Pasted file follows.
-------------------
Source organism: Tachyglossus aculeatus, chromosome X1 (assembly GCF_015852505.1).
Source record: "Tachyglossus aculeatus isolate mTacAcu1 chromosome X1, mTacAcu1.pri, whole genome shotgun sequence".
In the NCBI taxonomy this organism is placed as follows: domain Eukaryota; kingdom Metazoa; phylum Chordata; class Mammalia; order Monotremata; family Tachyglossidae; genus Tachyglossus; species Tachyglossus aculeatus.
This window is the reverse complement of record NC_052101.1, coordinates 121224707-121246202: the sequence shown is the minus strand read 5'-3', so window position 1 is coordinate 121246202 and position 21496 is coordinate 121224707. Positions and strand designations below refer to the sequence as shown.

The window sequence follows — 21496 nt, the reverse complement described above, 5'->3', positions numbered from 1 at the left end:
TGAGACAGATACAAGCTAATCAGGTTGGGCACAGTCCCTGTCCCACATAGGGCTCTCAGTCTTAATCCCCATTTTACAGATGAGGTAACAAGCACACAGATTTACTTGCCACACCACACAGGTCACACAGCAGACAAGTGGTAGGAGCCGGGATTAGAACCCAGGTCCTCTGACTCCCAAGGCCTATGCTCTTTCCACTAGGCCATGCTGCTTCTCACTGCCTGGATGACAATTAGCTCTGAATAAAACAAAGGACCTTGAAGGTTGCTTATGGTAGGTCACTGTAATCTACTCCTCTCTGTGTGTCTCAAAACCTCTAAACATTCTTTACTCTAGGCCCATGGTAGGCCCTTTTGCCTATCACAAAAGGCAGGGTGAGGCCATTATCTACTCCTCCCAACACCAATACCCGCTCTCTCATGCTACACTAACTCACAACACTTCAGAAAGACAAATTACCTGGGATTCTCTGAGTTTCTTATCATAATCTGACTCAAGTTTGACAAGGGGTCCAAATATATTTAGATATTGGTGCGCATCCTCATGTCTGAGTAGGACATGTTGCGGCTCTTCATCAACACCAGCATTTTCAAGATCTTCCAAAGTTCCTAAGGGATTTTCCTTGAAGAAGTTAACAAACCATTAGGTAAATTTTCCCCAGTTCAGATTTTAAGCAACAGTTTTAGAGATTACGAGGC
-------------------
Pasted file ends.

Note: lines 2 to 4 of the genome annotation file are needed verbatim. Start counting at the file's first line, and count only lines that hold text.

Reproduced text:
Source record: "Tachyglossus aculeatus isolate mTacAcu1 chromosome X1, mTacAcu1.pri, whole genome shotgun sequence".
In the NCBI taxonomy this organism is placed as follows: domain Eukaryota; kingdom Metazoa; phylum Chordata; class Mammalia; order Monotremata; family Tachyglossidae; genus Tachyglossus; species Tachyglossus aculeatus.
This window is the reverse complement of record NC_052101.1, coordinates 121224707-121246202: the sequence shown is the minus strand read 5'-3', so window position 1 is coordinate 121246202 and position 21496 is coordinate 121224707. Positions and strand designations below refer to the sequence as shown.